The U.S. economy picked-up some steam in the third quarter with gross domestic product (GDP) – the broadest measure of a country’s health – increasing by 2 percent from July to September after 1.3 percent growth in the second quarter, according to the Commerce Department. Economists were expected growth of 1.7 percent. GDP is the sum of all the goods and services produced in a country.
The beat of expectations is positive, but the 2 percent growth is still well below the 3 percent growth rate that economists consider healthy and necessary to reduce the 7.8 percent unemployment rate. In the first quarter of 2012, GDP also showed 2 percent growth.
The growth was fueled in part by acceleration in construction on homes and increased government and consumer spending. Consumer spending, which accounts for up about 70 percent our country’s economic activity, rose 2 percent during the latest quarter after a 1.5 percent increase in Q2. The problem is that disposable income, the amount of money a person has after taxes, only increased by 0.8 percent in the third quarter, meaning that consumers had to take the money out of savings in order to boost spending. This is evidenced by the savings rate for the quarter to fading by 0.3 percent to 3.7 percent from the second to the third quarter.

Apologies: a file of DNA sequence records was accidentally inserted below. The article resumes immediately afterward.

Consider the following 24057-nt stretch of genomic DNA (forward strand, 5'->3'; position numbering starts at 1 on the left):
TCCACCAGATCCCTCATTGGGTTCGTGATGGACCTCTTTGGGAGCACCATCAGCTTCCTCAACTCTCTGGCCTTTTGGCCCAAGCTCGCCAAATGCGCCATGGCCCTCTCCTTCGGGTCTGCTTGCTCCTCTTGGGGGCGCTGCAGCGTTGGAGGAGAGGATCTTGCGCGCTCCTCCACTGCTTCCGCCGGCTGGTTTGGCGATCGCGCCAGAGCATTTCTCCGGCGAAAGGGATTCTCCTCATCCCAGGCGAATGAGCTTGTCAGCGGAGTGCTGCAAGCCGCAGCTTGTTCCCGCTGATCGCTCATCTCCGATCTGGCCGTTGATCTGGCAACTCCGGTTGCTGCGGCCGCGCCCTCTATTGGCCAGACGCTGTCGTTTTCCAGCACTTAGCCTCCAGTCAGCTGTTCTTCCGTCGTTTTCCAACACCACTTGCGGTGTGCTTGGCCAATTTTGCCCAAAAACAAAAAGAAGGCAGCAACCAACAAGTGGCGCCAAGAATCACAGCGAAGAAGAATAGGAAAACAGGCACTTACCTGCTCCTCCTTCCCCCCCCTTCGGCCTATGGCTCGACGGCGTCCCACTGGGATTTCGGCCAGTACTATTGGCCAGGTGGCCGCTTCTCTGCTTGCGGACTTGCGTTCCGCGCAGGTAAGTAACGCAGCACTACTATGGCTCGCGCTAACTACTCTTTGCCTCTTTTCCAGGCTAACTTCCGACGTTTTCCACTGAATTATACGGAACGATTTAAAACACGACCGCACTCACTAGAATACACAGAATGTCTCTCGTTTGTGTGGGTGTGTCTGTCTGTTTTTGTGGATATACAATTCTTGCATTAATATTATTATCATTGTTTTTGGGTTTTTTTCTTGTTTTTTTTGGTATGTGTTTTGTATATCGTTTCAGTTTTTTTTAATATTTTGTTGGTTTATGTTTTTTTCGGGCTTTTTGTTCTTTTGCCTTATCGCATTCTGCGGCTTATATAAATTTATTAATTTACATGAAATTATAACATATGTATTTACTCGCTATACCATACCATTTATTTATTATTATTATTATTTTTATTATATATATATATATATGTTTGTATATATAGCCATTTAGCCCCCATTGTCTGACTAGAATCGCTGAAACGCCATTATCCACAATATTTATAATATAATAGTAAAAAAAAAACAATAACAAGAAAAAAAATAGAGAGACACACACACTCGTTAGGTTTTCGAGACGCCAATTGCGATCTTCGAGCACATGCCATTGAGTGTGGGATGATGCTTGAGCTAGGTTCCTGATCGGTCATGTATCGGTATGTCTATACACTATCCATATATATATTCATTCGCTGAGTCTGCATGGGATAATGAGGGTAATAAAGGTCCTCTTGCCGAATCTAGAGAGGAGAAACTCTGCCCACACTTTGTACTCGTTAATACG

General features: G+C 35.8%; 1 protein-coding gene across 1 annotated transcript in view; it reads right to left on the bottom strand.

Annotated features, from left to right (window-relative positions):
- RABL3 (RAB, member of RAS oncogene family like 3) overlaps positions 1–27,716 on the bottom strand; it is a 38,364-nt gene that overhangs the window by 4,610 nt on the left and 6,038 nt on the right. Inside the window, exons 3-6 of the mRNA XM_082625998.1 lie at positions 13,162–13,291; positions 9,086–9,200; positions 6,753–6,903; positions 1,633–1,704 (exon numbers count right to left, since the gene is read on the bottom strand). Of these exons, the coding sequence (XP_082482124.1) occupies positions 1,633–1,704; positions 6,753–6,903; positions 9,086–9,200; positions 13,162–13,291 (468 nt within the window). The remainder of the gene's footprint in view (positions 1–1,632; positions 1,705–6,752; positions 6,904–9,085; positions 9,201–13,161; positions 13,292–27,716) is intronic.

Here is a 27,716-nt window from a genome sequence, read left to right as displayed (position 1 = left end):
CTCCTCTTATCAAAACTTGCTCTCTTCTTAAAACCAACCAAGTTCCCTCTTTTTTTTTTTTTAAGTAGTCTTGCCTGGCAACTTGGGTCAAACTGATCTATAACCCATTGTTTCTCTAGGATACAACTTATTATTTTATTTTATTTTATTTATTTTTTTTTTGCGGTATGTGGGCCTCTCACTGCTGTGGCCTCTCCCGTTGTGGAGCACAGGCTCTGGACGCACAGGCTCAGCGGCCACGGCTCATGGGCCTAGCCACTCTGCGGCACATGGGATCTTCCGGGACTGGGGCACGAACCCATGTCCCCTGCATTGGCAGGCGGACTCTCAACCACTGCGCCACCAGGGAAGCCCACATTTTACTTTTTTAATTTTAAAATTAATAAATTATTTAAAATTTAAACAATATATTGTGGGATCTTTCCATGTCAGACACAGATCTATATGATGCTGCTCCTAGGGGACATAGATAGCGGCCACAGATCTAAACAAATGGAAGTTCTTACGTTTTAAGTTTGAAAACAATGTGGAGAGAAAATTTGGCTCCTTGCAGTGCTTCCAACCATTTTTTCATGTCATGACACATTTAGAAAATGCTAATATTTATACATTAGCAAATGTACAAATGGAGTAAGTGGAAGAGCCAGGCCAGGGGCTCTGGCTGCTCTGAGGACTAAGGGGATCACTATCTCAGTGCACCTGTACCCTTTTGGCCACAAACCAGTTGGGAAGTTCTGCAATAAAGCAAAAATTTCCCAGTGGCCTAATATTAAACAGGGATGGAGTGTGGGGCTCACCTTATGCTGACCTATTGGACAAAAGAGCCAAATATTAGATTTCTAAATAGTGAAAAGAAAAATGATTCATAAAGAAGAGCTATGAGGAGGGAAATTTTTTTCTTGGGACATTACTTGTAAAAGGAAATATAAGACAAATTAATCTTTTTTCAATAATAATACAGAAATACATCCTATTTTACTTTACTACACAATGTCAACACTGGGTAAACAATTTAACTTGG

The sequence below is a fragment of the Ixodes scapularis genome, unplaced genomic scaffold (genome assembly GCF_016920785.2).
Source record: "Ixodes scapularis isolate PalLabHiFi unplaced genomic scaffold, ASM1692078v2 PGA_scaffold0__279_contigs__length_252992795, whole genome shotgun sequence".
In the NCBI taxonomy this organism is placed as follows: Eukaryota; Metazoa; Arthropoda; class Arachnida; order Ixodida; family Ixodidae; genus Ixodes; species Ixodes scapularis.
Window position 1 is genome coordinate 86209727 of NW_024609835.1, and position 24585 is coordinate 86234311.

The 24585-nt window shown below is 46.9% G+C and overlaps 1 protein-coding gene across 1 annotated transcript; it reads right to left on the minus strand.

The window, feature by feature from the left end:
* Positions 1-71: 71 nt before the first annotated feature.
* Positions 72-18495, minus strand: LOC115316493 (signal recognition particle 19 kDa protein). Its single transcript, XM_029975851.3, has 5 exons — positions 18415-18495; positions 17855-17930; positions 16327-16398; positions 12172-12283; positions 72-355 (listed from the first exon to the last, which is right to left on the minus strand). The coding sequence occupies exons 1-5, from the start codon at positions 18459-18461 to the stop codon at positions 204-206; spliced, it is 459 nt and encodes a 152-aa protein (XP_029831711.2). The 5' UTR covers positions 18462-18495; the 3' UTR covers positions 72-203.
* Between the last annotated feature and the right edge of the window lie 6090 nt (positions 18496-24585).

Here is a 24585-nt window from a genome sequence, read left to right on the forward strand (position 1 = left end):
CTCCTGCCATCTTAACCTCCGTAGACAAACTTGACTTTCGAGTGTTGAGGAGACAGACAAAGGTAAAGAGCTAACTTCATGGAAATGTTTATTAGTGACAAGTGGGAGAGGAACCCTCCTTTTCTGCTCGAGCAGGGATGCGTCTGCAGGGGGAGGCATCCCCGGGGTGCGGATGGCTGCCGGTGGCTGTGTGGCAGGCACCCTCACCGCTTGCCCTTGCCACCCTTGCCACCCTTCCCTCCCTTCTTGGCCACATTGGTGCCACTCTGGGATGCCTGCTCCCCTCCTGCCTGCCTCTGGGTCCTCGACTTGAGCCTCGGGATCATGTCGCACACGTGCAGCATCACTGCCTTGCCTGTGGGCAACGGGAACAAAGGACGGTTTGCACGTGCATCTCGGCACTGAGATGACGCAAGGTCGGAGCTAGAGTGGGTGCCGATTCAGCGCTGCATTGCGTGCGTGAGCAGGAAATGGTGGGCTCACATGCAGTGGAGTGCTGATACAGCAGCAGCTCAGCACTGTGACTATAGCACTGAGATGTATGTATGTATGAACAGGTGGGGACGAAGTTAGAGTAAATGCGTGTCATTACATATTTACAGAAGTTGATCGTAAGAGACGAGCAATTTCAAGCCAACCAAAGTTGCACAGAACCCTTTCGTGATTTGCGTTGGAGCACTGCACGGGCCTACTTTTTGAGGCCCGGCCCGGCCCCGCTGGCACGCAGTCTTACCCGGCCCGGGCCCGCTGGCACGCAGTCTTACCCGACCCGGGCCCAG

The housing industry stayed its course to recovery with a 14.4 percent increase in spending in Q3. At its current pace, 2012 housing investments will contribute positively to GDP for the first time in six years.
Government spending rose 3.7 percent in the third quarter, largely on the back of increase defense spending, which had fallen in the second quarter.
Growth was tempered by a 1.6 percent drop in exports and a 1.3 percent decline in investments of business equipment and software after a modest 0.4 percent growth in Q2. Imports also fell by 0.2 percent.
Inflation in third-quarter GDP rose at surprising 1.8 percent annual rate from 0.7 percent in the second quarter, mainly attributable to higher gas prices. So-called core inflation, which strips out volatile energy and food prices, came-in at 1.3 percent.
The two-percent expansion in the U.S. economy will surely be a talking point of President Barack Obama with the election only 11 days away. On the other side of Washington, Republican presidential candidate Mitt Romney is surely going to emphasize that the GDP growth rate is to slow and actually down from last year’s paltry 1.8 percent growth. Also looming in the balance is the still unaddressed fiscal cliff that could dampen sentiment and slow growth for the fourth quarter.
The deceleration in business investment doesn’t bode well for the fourth quarter. Many economists think growth will taper off unless Washington acts quickly to avert the onset of higher taxes and deep spending cuts slated to kick in on Jan. 1, a scenario known as the “fiscal cliff.”
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